I’m coming back from a week in New York (my old stomping ground) with some exciting news. I won the International Association of Culinary Professionals award for Entrepreneur/Business Person of the Year!
One of the things that excites me most about winning this award is that it’s not just about business, it’s about being a voice of integrity and encouragement to others within industry, which are goals I’ve aspired to my whole career.
Authenticity is my utmost core value, and I thought about it a lot over the course of the conference. I am so grateful to be surrounded by colleagues who bring an authentic voice and vision to their work. People like Cheryl Sternman Rule, who unabashedly writes for the pleasure of writing and enriches all of our lives as a result. People like Maria Speck, who brought her passion to life in a way that inspires me to stick unswervingly to my own call.
Big kudos to all y’all, because following your dream doesn’t just happen. It takes guts and close-your-eyes-and-make-the-leap kind of faith. Grant Achatz, the famed chef from Alinea in Chicago, reminded me of that at what I thought was one of the best sessions of the conference.
Grant is celebrated for pushing the envelope, but when he talked about bringing cellists into the dining room for a certain course to bring the element of music to bear on a certain dish, I had to wonder, “does he ever worry people are going to laugh at him, or critics are going to slam him, or his customers are going to think he’s crazy?” So I asked him.
He basically said he has that “you’re going to fail” voice beside him every day in the form of one of the restaurant’s leaders. His general manager—who is now his director of operations—always tells Grant his wild ideas can’t be done or are a bad idea. Grant said it’s become a sort of joke; that the ideas his colleague deems terrible are the ones that will inevitably succeed.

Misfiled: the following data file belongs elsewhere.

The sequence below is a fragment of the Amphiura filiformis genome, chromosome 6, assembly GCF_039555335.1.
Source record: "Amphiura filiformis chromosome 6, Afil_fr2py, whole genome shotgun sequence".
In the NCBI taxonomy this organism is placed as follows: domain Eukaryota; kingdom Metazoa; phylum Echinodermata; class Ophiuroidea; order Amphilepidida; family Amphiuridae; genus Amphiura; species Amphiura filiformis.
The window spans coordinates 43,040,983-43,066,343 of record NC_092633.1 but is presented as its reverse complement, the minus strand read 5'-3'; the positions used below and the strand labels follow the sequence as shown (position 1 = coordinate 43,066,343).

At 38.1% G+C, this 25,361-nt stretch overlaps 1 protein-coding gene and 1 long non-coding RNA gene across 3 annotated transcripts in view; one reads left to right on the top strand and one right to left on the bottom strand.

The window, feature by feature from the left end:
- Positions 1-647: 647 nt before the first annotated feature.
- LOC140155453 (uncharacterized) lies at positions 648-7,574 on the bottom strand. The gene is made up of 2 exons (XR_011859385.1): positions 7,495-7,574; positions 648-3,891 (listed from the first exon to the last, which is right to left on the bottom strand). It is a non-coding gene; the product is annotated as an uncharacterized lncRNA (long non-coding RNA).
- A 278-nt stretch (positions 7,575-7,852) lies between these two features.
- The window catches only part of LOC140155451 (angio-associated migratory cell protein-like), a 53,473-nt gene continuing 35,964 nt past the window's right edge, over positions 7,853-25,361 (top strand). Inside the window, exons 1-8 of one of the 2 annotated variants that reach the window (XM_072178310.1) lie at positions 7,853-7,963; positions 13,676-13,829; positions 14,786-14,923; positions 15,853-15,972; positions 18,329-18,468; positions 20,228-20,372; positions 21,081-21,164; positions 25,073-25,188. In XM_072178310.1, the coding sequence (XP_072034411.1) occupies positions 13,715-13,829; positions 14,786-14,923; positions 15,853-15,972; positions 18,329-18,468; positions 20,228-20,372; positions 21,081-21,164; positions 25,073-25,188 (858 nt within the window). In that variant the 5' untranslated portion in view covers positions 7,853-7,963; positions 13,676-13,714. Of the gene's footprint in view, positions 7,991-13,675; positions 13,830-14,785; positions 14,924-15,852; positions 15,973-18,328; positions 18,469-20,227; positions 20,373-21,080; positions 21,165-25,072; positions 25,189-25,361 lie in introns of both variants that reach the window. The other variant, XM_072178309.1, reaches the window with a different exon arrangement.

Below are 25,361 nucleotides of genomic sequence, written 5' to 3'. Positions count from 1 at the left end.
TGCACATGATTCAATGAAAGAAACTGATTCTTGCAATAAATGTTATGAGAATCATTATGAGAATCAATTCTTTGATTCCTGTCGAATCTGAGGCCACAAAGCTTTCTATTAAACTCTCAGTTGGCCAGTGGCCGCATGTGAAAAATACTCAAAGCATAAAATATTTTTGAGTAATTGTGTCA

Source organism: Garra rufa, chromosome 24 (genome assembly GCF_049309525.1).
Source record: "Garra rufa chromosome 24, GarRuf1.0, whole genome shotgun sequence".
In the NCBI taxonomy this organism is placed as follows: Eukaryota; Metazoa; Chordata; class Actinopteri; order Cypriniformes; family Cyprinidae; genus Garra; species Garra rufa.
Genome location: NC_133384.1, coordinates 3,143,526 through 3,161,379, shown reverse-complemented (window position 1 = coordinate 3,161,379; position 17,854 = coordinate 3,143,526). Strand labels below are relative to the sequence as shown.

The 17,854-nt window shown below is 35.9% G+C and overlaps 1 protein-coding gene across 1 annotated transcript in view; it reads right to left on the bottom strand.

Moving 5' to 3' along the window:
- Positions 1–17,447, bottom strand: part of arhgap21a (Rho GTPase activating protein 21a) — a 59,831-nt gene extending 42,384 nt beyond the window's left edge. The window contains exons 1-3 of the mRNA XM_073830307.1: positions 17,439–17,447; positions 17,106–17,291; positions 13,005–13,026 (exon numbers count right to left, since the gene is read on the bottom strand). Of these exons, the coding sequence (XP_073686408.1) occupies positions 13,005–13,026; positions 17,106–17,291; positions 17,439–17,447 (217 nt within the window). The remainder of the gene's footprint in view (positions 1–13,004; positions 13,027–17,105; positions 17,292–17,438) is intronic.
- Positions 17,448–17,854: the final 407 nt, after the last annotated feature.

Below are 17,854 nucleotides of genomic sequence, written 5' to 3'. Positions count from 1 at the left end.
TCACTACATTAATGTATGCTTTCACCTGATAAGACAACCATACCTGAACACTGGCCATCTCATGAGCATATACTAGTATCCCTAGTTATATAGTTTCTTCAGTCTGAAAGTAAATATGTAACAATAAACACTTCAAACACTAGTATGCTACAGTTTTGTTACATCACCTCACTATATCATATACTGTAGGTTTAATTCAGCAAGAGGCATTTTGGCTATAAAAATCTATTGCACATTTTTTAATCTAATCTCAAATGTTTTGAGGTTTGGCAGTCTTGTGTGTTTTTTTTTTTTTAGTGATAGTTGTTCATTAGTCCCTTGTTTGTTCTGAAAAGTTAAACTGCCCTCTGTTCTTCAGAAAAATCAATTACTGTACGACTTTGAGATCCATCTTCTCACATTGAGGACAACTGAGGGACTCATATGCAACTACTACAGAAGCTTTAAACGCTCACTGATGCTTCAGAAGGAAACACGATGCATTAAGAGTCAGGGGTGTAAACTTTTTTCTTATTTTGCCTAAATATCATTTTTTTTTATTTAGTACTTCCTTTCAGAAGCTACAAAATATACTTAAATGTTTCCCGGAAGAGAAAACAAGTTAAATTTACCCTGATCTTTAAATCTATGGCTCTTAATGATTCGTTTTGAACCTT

The more I thought about it, the more it made sense. In having the devil’s advocate at his side, it forces Grant to constantly define and defend his own beliefs in an external conversation instead of internal. The gem in that tale is that not only does Grant tolerate this person; he reveres him. To me, that in and of itself is courageous.
Those are the things I’ve been thinking about … and now I want to ask you what you’re thinking. If you’re new to NOURISH Evolution, what’s standing out and making you go “a ha!” and what’s leaving you feeling flat? If you’ve been a long-time follower, what are some ways that NOURISH Evolution has impacted your life? Is there anything you’re disappointed with? I’d really like to know. In going forward, I want to continue stepping out in my own authentic voice, while at the same time giving you tools and information that are going to help empower you not just in your kitchen, but in your lives.
Thank you, all my colleagues at IACP—and all you here on NOURISH Evolution–for the way you encourage, inspire and challenge me. And thank you for this validation that following your passion and being true to what you believe in is something worth celebrating.